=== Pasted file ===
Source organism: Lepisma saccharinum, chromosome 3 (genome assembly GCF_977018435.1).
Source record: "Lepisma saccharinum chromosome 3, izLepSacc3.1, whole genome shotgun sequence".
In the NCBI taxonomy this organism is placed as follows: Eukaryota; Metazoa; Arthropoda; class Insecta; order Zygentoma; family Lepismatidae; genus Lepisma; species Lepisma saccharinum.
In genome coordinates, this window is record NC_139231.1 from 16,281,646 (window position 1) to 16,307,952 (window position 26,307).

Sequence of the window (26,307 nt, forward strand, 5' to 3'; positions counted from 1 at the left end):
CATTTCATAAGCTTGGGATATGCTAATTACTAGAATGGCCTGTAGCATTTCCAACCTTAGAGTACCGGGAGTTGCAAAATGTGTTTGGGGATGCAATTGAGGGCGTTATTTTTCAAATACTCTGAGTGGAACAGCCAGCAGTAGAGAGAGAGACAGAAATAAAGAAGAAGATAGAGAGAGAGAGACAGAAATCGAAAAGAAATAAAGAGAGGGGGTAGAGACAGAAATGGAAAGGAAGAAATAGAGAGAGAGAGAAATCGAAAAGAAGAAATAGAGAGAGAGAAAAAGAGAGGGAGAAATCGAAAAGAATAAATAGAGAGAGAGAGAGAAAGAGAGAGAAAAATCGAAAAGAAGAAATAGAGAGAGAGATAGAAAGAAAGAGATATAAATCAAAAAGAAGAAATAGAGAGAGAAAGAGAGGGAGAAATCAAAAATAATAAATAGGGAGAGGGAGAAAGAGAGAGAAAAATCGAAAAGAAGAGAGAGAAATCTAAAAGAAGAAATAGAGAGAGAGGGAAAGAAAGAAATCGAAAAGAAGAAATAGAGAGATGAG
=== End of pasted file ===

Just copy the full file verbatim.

Source organism: Lepisma saccharinum, chromosome 3 (genome assembly GCF_977018435.1).
Source record: "Lepisma saccharinum chromosome 3, izLepSacc3.1, whole genome shotgun sequence".
In the NCBI taxonomy this organism is placed as follows: Eukaryota; Metazoa; Arthropoda; class Insecta; order Zygentoma; family Lepismatidae; genus Lepisma; species Lepisma saccharinum.
In genome coordinates, this window is record NC_139231.1 from 16,281,646 (window position 1) to 16,307,952 (window position 26,307).

Sequence of the window (26,307 nt, forward strand, 5' to 3'; positions counted from 1 at the left end):
CATTTCATAAGCTTGGGATATGCTAATTACTAGAATGGCCTGTAGCATTTCCAACCTTAGAGTACCGGGAGTTGCAAAATGTGTTTGGGGATGCAATTGAGGGCGTTATTTTTCAAATACTCTGAGTGGAACAGCCAGCAGTAGAGAGAGAGACAGAAATAAAGAAGAAGATAGAGAGAGAGAGACAGAAATCGAAAAGAAATAAAGAGAGGGGGTAGAGACAGAAATGGAAAGGAAGAAATAGAGAGAGAGAGAAATCGAAAAGAAGAAATAGAGAGAGAGAAAAAGAGAGGGAGAAATCGAAAAGAATAAATAGAGAGAGAGAGAGAAAGAGAGAGAAAAATCGAAAAGAAGAAATAGAGAGAGAGATAGAAAGAAAGAGATATAAATCAAAAAGAAGAAATAGAGAGAGAAAGAGAGGGAGAAATCAAAAATAATAAATAGGGAGAGGGAGAAAGAGAGAGAAAAATCGAAAAGAAGAGAGAGAAATCTAAAAGAAGAAATAGAGAGAGAGGGAAAGAAAGAAATCGAAAAGAAGAAATAGAGAGATGAG